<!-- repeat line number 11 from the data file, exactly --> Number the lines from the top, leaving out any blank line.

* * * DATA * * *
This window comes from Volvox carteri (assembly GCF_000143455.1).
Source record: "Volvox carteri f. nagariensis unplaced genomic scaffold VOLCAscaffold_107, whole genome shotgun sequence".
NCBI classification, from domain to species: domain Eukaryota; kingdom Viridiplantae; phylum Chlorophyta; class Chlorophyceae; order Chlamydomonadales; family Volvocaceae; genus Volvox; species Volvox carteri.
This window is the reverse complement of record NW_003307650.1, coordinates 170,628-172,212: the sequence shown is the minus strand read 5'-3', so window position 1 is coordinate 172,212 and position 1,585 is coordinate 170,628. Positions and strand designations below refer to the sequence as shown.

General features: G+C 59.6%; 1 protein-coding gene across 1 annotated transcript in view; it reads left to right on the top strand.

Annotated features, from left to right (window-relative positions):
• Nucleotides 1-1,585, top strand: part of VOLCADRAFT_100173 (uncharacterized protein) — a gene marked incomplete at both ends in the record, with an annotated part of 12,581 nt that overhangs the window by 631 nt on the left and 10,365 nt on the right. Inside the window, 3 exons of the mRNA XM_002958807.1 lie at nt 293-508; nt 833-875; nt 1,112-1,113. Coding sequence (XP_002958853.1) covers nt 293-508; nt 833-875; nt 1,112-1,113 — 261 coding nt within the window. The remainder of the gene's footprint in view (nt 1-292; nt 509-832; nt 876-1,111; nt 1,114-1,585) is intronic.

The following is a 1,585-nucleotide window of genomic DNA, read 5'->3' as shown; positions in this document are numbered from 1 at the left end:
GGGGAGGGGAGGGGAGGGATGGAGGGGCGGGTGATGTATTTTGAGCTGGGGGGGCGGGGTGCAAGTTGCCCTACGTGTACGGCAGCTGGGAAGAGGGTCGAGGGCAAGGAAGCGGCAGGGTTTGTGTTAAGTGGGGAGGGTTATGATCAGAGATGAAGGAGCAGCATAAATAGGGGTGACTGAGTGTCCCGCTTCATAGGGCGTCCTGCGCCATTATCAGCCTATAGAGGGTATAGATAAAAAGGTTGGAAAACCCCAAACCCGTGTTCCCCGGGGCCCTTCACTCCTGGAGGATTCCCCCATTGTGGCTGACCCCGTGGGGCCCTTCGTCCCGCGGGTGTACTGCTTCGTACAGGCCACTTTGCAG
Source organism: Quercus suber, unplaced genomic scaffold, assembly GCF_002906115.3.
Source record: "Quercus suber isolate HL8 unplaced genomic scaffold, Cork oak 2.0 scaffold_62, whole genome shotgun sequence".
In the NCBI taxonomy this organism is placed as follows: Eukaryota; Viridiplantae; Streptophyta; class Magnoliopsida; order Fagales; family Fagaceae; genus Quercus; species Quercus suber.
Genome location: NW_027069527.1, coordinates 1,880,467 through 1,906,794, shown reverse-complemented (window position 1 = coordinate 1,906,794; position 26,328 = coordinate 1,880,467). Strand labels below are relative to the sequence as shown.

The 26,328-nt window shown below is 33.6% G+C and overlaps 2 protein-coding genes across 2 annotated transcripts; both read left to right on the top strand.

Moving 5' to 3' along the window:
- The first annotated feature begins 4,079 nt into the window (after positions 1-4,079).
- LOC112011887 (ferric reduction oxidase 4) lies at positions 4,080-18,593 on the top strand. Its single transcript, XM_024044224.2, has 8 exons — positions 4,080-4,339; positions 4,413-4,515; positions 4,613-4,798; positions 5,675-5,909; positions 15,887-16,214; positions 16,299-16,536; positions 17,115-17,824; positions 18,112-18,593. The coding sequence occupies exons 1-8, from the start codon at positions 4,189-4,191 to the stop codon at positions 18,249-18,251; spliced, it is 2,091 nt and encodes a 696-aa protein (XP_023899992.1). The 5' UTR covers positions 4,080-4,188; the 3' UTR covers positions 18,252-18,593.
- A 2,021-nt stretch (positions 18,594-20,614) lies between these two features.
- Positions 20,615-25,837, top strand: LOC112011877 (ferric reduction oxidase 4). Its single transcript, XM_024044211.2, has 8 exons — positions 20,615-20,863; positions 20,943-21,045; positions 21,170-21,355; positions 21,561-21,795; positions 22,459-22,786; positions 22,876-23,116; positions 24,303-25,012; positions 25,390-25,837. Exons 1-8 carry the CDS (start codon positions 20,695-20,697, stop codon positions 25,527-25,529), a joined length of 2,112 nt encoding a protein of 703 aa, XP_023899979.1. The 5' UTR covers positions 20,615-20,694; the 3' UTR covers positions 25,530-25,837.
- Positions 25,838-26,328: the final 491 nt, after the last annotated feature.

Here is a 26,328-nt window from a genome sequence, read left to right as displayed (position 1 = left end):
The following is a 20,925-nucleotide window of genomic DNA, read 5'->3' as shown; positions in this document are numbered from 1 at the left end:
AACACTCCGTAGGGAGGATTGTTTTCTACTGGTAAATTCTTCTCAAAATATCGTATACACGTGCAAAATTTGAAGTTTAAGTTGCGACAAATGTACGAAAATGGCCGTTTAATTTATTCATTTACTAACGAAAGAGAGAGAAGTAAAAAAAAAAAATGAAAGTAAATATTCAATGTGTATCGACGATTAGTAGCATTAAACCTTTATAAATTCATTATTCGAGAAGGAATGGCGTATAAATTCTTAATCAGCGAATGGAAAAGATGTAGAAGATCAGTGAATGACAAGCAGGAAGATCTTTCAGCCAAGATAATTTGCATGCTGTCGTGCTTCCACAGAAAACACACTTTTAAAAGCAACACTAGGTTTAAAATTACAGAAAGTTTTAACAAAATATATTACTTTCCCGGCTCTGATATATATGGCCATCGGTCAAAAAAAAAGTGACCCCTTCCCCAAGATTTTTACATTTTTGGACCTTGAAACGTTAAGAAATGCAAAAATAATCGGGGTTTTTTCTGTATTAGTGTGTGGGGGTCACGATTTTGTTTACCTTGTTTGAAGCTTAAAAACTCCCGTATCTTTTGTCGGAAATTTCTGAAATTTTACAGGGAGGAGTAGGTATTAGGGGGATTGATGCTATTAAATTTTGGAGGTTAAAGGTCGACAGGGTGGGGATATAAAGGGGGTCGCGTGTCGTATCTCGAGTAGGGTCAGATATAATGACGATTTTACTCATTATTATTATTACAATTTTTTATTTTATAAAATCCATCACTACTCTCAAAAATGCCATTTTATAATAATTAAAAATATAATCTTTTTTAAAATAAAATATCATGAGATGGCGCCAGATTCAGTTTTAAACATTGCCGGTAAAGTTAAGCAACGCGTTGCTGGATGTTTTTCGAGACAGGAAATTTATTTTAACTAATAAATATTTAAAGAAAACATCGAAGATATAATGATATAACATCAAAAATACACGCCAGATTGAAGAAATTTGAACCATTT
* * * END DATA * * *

Source record: "Quercus suber isolate HL8 unplaced genomic scaffold, Cork oak 2.0 scaffold_62, whole genome shotgun sequence".